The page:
From Our Files
In 1888, King Kalakaua issued a royal charter, commissioning a magazine. Then titled Paradise of the Pacific, this publication became HONOLULU Magazine, making it the oldest magazine west of the Mississippi. Respectful of this heritage, we look back on the pages of our 119-year history.
JUNE 1922: Paradise of the Pacific examines the impact of Hawai‘i’s burgeoning immigrant population on its public education system. Six out of every 10 children born in the territory are Asian, and only 3 percent speak standard English. “The greatest and gravest problems of the school systems, public and private, are those arising from the immense racial and language differences between the Caucasians and Orientals,” writes Riley Allen, then editor of the Honolulu Star-Bulletin. “Of those who are able to make themselves understood by the teacher, the majority use a jargon peculiar to Hawai‘i, a combination of Hawaiian, Japanese, Chinese, Portuguese and debased English, as meaningless to the American … as would be the Chinook dialect of the Pacific Northwest.”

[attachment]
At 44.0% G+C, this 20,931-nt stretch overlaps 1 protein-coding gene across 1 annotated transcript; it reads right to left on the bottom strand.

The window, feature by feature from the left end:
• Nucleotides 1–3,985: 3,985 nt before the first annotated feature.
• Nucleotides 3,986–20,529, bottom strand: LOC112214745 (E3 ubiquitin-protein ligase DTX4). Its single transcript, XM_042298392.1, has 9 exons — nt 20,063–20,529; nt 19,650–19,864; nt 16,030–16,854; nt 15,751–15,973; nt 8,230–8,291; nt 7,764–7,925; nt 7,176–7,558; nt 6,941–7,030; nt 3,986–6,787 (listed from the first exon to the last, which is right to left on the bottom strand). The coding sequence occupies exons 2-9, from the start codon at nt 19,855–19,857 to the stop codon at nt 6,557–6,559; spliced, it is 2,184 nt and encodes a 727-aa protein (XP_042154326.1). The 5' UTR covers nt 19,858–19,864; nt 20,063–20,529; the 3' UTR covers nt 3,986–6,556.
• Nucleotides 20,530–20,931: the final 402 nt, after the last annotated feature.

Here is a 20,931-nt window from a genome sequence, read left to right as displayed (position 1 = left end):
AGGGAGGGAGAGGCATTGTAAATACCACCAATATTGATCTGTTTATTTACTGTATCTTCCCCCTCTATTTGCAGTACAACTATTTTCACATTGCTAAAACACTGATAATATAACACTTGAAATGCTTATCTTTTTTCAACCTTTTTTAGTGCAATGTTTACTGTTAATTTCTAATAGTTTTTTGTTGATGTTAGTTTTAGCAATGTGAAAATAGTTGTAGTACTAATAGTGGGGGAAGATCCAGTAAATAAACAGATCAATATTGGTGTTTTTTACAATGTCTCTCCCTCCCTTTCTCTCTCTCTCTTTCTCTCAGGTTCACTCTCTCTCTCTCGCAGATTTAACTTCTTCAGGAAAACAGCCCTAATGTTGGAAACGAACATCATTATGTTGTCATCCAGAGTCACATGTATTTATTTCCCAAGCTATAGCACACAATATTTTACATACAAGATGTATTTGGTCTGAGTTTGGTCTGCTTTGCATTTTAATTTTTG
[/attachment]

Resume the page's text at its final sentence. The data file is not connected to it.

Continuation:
JUNE 1927: Inspired by Charles Lindbergh’s first solo nonstop flight across the Atlantic, Hawai‘i’s pineapple king James Dole (pictured to the right) issues his historic transpacific challenge. He pledges $25,000 ($295,000 in 2007 dollars) to the first person and $10,000 ($118,000 today) to the second person to fly from North America to Honolulu. Gov. Wallace Farrington tells Paradise of the Pacific, “I know of no other project that will so effectively foster what we need in the development of commercial aviation in the Pacific.” Art Goebel, who piloted the Woolaroc, won the “Dole Derby” after completing a 26-hour, 17-minute flight.
JUNE 1947: Matson Lines advertises a $260 ($2,394 in 2007 dollars) round-trip from California to Hawai‘i on its flagship Lurline.
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